Ambiga says willing to be jailed for clean polls
UPDATED @ 08:20:33 PM 14-06-2012
KUALA LUMPUR, June 14 — Electoral reforms activist Datuk Ambiga Sreenevasan said today she is willing to be jailed if Putrajaya will commit to cleaning up the election process before the country's key polls next year.
The award-winning lawyer who has been at the forefront in pushing for meaningful electoral reforms for the past two years was responding to questions from the public in an online chat hosted by Yahoo! Malaysia this afternoon.
"Are you willing to be jailed for your cause?" Yahoo! Malaysia asked.
"Yes," Ambiga replied.
The 55-year-old has also been the target of hate groups in the last two years, with some right-wing partisan NGOs asking that the government strip her of her citizenship and some BN ministers accusing her of trying to topple the ruling government from power in the latest street rally last month.
Ambiga, together with Bersih co-chair national laureate Datuk A. Samad Said, had led a sit-in protest for electoral reforms last April 28, which the movement claims were attended by 250,000 people.
A mbiga has called for Malaysians to refocus on Bersih’s eight demands amid much finger-pointing after the April 28 rally ended in violence with the authorities accusing her of attempting to spearhead a coup, a charge she has vehemently denied.
The electoral watchdog wants the government to rid the electoral roll of dead voters and other dubious names and enforce a minimum campaign period of 21 days ahead of the 13th general elections. Bersih has also lobbied for political parties to be given free and fair media play and public institutions to be strengthened to stop a seeming rise in corruption and bring an end to dirty politics.
She had led tens of thousands of demonstrators in two public rallies for electoral reform in the national capital — the first on July 9 last year and more recently on April 28 — which turned violent following clashes with the authorities. However, similar rallies held elsewhere around the country, and the world, took place peacefully.
However, she refuted criticism from the public that the April 28 rally was illegal, saying that the Federal Constitution guarantees citizens the right to assemble freely.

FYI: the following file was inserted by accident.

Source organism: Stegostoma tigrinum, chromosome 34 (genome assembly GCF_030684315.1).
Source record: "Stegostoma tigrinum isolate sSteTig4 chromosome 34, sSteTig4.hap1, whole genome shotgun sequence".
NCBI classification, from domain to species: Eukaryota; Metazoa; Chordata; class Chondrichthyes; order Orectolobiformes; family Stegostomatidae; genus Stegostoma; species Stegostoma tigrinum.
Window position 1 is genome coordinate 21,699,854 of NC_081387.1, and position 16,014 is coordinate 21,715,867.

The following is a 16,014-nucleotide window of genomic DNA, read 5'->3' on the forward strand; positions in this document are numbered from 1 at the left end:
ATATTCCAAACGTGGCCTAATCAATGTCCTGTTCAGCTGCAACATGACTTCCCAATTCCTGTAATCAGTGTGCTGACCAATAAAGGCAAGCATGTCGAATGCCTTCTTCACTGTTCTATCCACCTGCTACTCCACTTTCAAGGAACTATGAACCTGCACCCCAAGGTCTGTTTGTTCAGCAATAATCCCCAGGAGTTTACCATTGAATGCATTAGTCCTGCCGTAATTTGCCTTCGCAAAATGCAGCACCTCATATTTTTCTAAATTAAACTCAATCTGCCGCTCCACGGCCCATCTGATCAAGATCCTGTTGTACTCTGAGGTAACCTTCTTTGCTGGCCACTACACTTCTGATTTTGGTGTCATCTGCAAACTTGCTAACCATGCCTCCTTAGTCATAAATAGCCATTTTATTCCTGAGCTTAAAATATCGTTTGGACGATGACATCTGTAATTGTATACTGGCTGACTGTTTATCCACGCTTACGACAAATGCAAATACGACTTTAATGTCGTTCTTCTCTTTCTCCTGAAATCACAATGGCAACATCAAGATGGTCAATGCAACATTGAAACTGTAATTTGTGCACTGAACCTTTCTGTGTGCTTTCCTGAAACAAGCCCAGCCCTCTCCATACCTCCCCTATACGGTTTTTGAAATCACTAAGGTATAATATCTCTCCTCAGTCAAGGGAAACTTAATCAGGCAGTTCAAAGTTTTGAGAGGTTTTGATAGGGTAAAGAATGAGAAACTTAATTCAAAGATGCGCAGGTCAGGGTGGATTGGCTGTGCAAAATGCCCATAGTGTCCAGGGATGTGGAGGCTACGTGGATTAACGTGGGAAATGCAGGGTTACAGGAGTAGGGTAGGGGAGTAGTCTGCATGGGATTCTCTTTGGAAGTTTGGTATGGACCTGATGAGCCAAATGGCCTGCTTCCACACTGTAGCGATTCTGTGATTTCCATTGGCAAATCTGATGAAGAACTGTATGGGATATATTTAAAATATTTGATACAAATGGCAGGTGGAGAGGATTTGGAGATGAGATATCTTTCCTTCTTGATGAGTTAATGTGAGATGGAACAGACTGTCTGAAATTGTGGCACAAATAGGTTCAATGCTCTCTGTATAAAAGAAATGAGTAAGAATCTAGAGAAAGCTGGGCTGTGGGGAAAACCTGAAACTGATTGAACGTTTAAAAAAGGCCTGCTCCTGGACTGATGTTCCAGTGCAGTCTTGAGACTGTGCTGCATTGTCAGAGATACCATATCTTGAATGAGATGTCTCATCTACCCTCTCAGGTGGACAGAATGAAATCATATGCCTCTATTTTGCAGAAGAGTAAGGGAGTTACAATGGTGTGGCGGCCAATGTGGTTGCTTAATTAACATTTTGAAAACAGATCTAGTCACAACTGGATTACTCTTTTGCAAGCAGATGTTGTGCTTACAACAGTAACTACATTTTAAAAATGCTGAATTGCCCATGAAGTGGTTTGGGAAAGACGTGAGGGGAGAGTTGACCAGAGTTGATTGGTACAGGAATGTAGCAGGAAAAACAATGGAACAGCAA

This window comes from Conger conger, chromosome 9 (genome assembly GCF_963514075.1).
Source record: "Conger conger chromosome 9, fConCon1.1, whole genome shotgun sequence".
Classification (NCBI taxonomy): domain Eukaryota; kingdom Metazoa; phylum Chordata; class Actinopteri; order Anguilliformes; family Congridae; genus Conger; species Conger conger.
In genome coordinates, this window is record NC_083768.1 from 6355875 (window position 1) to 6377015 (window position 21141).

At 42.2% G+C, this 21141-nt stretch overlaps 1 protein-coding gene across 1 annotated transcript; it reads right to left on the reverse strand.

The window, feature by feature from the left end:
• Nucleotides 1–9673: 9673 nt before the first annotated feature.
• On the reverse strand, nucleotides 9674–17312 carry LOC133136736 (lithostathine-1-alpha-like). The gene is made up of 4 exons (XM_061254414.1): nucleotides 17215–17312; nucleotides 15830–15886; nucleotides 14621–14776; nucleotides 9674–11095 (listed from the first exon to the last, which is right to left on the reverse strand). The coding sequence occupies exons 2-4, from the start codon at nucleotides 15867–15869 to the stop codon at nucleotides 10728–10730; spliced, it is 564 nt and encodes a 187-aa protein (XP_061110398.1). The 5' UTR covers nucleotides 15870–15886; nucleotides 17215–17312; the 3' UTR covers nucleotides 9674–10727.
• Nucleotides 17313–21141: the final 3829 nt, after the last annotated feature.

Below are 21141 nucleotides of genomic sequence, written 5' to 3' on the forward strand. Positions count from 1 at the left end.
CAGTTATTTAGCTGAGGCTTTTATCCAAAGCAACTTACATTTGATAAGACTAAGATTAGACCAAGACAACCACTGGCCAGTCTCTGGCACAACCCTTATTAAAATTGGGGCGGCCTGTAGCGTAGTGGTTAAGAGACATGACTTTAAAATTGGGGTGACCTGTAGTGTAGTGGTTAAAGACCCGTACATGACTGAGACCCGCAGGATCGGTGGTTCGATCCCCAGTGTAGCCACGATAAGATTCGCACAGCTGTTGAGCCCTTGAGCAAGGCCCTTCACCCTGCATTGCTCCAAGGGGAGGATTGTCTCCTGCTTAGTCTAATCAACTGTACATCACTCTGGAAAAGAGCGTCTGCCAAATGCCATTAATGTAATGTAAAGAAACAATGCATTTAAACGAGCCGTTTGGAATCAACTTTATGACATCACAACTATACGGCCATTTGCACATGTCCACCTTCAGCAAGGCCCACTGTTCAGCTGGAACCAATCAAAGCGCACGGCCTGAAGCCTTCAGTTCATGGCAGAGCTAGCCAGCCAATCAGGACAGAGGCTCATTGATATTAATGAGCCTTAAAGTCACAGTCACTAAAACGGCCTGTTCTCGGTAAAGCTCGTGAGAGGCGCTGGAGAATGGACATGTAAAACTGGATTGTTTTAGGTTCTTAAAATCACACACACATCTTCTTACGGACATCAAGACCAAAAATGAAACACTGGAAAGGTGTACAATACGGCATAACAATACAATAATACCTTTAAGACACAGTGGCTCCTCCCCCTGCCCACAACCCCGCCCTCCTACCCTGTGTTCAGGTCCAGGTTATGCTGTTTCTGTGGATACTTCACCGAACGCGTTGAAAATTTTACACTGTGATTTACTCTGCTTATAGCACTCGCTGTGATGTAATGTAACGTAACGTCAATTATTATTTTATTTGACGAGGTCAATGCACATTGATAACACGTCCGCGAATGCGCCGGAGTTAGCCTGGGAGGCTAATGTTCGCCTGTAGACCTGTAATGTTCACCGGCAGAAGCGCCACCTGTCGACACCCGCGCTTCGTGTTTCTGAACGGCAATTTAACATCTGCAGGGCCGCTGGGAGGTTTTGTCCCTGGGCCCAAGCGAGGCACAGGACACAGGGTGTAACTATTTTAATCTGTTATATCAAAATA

"Anda seorang peguam,.. tetapi tindak-tanduk anda bersama BERSIH boleh disifatkan sebagai tidak menghormati undang-undang. Demonstrasi jalanan hanya menyusahkan sebahagian rakyat Malaysia.. TQ, (You are a lawyer...but your actions together with Bersih can be characterised as not respecting the law. Street demonstrations only inconvenience some Malaysians.. Thank you,) " said an Internet user who took part in the live chat who went by the name, Awang.
"Demonstrasi jalanan merupakan antara hak asasi rakyat Malaysia di bawah Perlembagaan Persekutuan Malaysia, (Street demonstrations are among the basic human rights of Malaysians under the Federal Constitution of Malaysia," Ambiga replied.
Another participant, Elsie asked, "Ambiga, the law allows for a peaceful assembly, but not a rally. As a lawyer who should understand the law, who do you continually break the law [sic]?"
"I believe you have misread the Peaceful Assembly Act, but nevertheless, you should look at our Federal Constitution which enshrines the fundamental right to freedom of assembly. That is the supreme law that we uphold," said Ambiga.
Search engine Yahoo! Malaysia had kicked off the hour-long live chat with Ambiga at 3pm today, giving Internet users a chance to ask her any question they wanted.
Ambiga is currently being sued by the federal government in an unprecedented civil court case initiated against Bersih leaders for damages to public property worth RM122,000.
Yahoo! Malaysia has previously hosted public chats with opposition leader Datuk Seri Anwar Ibrahim, Umno Youth chief Khairy Jamaluddin and even popular pop artiste Datuk Siti Nurhaliza.